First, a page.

The first edition of the Gravel Earth Series came to an end last weekend in Cardona, with a five-star startlist racing for the final win and overall victory in a tough course around the medieval city located near Barcelona. We arrived in time to see the first finishers, celebrate the end of a successful year, and get excited for what is to come.
We already introduced you to the format of the series and published an update once The Traka 2023 was part of the history books, but many things have happened since then. The series brought riders from Spain to France, Kenya, Switzerland, Iceland, Sweden, and back to Spain for the series final. The final classification took into account the two best results in the different races plus the performance on the final, so it was not so much about being consistent but choosing the right battles.
Each of those battles was different terrain-wise, with the smooth gravel paths in Bergslagen having nothing to do with the rocky terrain riders faced in The Rift, for example. Aware of that, we were curious and asked some riders about how their bike setup has changed throughout the season based on the characteristics of each course.
Diederick Deelen, who took part in most of the races of the Gravel Earth Series and finished 3rd overall, put his ENVE Mog to the test across Europe. After a muddy race in Cardona, it was difficult to see his choice of components for the race, but he was kind enough to tell us and mention the few changes made during the year.
He only got this bike after The Traka, and the tires are the only component that has varied since then. He started with Hutchinson Touareg 40 mm but lately, he is racing with 45 mm ones even in races that most people still ride with slim tires. The build comprises mainly ENVE, SRAM, and Ceramic Speed components, with extra parts like a Garbaruk front ring to keep the high-end look unshattered.
We continued wandering around the finish line chatting with the first ones to arrive, and one of them was Daan Grosemans. The young 22-year-old rider from Belgium finished in the top 10 overall thanks to his 11th place in Cardona and his podium in Bergslagen.
His weapon of choice for the second part of the year has been a Ridley Kanzo Fast equipped with the Powershift system from Classified. He was riding with a 50-tooth front ring so the conversion factor of the system allowed him to ride with a virtual 34T front ring too. He and Piotr Havik, the current two members of the Classified team, mentioned the advantage they enjoyed in Cardona with the ability to shift gears under load whenever they came across an unexpectedly steep ramp. That day riders accumulated +3.500 meters of elevation in 180 kilometers so a wide range of gears was more than welcome.
When the speaker shouted that the first female rider was on her way to the finish line, we quickly went there and saw her emotional arrival. Annabel Fisher would not only win the race in Cardona but the whole Gravel Earth Series, as the leader prior to the final race, Amity Rockwell, did not collect the points she needed to secure the overall victory.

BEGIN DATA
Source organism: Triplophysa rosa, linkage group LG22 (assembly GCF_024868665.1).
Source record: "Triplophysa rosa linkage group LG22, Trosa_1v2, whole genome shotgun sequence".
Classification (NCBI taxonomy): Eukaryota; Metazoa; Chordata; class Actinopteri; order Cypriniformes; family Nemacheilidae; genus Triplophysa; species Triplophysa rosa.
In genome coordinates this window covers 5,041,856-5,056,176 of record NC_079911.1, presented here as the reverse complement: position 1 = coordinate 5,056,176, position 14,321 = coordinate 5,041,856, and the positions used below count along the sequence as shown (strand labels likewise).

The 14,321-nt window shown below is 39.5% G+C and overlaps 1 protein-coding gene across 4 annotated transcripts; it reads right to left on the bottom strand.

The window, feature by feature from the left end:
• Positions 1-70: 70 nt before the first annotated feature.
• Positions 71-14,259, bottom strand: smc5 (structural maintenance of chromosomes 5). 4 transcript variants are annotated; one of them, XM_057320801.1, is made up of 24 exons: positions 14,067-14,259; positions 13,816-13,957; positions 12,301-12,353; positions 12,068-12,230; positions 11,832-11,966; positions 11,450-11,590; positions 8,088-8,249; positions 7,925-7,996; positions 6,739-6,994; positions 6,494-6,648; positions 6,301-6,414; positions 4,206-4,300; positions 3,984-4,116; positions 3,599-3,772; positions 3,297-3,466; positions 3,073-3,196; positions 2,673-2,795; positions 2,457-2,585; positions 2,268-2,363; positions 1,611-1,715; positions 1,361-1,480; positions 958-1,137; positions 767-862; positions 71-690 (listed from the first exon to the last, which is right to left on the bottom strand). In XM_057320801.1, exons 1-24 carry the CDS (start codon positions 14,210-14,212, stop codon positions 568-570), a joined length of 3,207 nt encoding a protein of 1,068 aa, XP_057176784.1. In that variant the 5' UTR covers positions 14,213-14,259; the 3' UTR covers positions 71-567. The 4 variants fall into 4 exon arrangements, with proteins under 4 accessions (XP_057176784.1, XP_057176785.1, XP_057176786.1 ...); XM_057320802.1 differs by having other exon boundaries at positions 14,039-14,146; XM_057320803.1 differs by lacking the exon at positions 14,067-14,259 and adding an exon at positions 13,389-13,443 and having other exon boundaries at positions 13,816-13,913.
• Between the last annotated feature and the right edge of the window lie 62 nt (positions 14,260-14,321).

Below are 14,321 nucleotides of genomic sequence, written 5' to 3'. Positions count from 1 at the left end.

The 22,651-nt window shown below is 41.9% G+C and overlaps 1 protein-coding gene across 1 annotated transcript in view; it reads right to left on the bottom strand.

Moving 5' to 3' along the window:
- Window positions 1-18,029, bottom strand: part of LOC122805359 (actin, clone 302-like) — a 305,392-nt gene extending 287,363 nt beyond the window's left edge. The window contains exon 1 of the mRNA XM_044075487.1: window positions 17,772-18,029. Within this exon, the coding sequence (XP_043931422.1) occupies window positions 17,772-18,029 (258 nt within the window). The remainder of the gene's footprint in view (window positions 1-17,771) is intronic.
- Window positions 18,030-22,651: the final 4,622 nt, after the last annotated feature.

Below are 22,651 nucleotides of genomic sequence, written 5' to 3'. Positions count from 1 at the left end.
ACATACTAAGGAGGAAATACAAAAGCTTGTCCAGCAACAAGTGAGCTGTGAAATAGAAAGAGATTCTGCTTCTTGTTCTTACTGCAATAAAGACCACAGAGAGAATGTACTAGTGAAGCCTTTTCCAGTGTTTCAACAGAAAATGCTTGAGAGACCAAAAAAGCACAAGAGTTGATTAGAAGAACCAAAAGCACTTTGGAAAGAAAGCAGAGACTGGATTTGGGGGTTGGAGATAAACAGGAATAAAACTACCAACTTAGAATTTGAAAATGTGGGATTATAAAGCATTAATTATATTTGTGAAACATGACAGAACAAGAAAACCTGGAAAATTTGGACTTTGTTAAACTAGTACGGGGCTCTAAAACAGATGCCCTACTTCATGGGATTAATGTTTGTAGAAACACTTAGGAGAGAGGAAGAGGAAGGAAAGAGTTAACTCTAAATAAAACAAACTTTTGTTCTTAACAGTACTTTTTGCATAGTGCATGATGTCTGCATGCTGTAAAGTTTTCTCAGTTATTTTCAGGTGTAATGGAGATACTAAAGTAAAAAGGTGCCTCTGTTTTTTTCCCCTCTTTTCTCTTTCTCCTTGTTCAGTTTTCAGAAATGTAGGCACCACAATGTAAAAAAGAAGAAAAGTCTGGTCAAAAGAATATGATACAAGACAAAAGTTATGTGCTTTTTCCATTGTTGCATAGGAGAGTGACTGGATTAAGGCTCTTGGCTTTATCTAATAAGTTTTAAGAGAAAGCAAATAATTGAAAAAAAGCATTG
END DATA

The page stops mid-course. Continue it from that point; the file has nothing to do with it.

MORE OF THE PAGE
The rider from Café du Cycliste won early in the year the Octopus Race in Switzerland, and she also took part in the Migration Gravel Race and The Rift. She rides on gravel with a Lauf bike, so for some events she raced with the characteristic gravel suspension fork of the Icelandic bike brand. In Cardona she opted for a lightweight rigid version of the fork, though, and it proved to be key for her win.
The venue of the final was El Vilar de la Duquesa, a hotel resort located in the upper part of the medieval village. Most riders had spent the previous night there, and they headed back to their rooms after the race to rest a bit before the Gravel Earth Series prize ceremony.
At around 18:30 the riders gathered again in the same place where a couple of hours before they were trying to replenish their stomachs after a hard race, and with a beer in hand, the trophies and medals of the Gravel Earth Series were handed. The women’s podium was led by Annabel Fisher, followed by Amity Rockwell and Madeleine Nutt. Mattia de Marchi won the overall for the men and Lukas Baum, who won both the final in Cardona and the Migration Gravel Race in Kenya, followed him in second.
We could feel a family vibe, as we were surrounded by people that have spent a big part of the year racing against each other, which in the end has the ability to forge friendships.
While we were chatting with Janosch Wintermantel, organizer of the Octopus Gravel and Guadix Gravel Festival, we asked him if he could show us the bike he has been using this year. His Scott Addict is already good-looking, but said that ahead of the gravel World Championships he will receive a new Scott model, switch to a x1 SRAM front ring, and put some Schwalbe 45 mm G-One RS on, so our expectations are high.
We finished our beer(s), waved goodbye to the riders and organizers who were deservedly staying and having fun for a little longer, and left with the desire to come across that nice group of gravel enthusiasts again as soon as possible. The Gravel Earth Series has managed to gather a nice selection of events and riders that are pushing this cycling discipline to new boundaries, and its second year of life is looking very promising.